The Book of Forgotten Authors by Christopher Fowlers

Absence doesn’t make the heart grow fonder. – Opening sentence If you consider yourself a book lover, then you NEED this book. It’s a very well put-together collection of authors who used to be popular, but have drifted into obscurity over the years. Christopher Fowler, the author behind this book, spent 10 years putting this collection together; “The forgotten authors wrote the popular paperbacks that shaped our imaginations and became touchstones in out lives. They were influential and often hugely successful, were adapted for television and theatre, but still vanished from bookshelves. What happened to these writers and their novels? The project of unearthing them became a ten-year labour of love that made me new friends around the world, as the loved ones of writers got in touch and offered their stories. Soon I had over 450 authors in my files, and what had started out as a small weekly newspaper…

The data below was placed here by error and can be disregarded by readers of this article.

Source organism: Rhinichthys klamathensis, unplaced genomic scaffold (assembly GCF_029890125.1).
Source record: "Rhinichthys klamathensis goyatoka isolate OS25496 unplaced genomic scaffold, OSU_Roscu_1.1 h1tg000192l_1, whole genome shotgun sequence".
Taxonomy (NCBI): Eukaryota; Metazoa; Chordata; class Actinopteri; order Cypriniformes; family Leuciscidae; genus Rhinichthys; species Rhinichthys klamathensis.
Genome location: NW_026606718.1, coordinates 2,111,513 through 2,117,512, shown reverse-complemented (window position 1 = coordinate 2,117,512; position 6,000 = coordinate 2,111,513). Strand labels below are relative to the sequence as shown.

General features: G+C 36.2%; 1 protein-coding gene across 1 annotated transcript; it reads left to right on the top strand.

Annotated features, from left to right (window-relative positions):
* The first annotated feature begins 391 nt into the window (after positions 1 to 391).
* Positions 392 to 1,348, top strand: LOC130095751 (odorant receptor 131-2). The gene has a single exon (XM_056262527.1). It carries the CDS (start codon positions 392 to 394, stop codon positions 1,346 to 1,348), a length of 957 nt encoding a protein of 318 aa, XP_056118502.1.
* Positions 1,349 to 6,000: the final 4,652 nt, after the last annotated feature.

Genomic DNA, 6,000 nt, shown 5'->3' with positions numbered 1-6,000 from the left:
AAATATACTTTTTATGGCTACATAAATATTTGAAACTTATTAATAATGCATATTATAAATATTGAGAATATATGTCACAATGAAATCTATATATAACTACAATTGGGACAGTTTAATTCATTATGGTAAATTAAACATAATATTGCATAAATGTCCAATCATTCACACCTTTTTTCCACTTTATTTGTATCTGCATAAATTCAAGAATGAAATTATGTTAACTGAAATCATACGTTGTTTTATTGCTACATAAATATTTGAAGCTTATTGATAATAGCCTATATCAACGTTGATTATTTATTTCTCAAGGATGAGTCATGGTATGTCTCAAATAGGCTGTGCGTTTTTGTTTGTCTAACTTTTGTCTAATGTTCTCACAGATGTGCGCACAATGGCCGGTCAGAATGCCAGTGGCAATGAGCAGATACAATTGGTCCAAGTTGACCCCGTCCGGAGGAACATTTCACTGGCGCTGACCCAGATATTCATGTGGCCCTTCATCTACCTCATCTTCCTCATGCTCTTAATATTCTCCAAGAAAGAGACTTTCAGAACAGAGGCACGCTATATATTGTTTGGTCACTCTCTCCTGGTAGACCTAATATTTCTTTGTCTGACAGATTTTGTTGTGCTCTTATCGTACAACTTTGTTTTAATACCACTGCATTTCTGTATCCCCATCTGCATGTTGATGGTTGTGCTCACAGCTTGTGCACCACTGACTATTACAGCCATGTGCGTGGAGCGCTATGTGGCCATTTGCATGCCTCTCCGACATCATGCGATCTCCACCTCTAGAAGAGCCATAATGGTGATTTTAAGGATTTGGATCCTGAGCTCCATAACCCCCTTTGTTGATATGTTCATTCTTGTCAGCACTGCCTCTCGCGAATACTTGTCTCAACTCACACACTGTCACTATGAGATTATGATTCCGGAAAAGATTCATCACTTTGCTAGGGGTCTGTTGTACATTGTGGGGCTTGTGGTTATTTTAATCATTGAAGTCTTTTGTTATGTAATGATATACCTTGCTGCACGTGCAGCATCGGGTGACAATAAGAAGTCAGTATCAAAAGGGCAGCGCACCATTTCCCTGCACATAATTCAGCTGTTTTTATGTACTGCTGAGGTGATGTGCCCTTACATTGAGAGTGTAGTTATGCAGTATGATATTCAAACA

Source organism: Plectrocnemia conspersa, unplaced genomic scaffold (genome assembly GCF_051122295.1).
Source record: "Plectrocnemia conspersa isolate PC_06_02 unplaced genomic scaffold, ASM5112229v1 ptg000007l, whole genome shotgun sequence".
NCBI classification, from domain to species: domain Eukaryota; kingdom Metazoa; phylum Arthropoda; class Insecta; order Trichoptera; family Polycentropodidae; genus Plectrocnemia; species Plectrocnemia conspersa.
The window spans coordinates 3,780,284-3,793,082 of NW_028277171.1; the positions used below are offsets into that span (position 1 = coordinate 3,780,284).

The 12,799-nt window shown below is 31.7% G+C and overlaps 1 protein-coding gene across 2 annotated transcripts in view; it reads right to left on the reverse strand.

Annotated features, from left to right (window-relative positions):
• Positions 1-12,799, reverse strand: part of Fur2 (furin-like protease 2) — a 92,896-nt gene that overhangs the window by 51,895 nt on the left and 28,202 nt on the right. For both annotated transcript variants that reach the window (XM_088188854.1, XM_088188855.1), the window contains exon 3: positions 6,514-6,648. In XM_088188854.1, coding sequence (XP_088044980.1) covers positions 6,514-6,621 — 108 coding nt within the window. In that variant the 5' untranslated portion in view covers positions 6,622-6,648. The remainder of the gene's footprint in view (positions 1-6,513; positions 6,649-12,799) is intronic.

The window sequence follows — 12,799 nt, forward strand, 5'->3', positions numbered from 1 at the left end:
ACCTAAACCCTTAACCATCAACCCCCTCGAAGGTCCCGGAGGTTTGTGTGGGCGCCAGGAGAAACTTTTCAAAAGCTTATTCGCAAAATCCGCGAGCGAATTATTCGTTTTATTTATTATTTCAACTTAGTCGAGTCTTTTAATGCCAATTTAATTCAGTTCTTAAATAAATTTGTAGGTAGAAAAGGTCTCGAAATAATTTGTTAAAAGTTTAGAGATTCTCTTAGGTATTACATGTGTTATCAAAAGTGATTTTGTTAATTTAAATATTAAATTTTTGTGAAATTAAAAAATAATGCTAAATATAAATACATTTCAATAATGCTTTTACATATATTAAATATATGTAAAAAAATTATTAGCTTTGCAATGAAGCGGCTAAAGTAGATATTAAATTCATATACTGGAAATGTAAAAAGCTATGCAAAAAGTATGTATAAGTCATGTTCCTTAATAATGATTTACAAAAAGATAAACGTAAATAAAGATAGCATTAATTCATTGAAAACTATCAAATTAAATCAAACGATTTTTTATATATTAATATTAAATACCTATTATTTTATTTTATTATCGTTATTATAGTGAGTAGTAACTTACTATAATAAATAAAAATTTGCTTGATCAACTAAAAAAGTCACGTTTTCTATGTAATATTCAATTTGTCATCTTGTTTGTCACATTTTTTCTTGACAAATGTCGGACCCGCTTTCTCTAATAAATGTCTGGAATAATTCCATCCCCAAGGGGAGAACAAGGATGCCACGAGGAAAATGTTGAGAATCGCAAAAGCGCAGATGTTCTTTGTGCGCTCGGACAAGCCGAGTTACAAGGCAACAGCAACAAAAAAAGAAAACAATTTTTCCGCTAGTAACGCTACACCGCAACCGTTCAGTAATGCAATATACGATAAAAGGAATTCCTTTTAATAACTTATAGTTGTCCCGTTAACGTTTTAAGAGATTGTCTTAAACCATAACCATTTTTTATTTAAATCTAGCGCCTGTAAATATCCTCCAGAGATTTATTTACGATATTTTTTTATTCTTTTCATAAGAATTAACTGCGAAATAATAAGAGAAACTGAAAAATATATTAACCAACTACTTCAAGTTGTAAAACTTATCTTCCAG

Histories by Sam Guglani

It reminds him of school, the sun coming in like this, low through windows, lighting the corridor. – Opening sentence Histories is a collection of interlinked stories set in a modern-day hospital. Each short story is a window into the mind of those who we trust to look after us in our times of need; not just doctors and nurses, but all the other medical professionals including physicians, porters and more. The author, Guglani, brings these characters to life in an intimate and poetic prose, revealing what it really feels like to work in an environment of illness and death. Guglani is a doctor himself with 20 years’ experience, adding a layer of authority to his collection. Although Histories is a work of fiction, Guglani draws on his insight and experience as Consultant Oncologist. I know that I, along with countless others, often take the work of healthcare professionals for granted. I trust…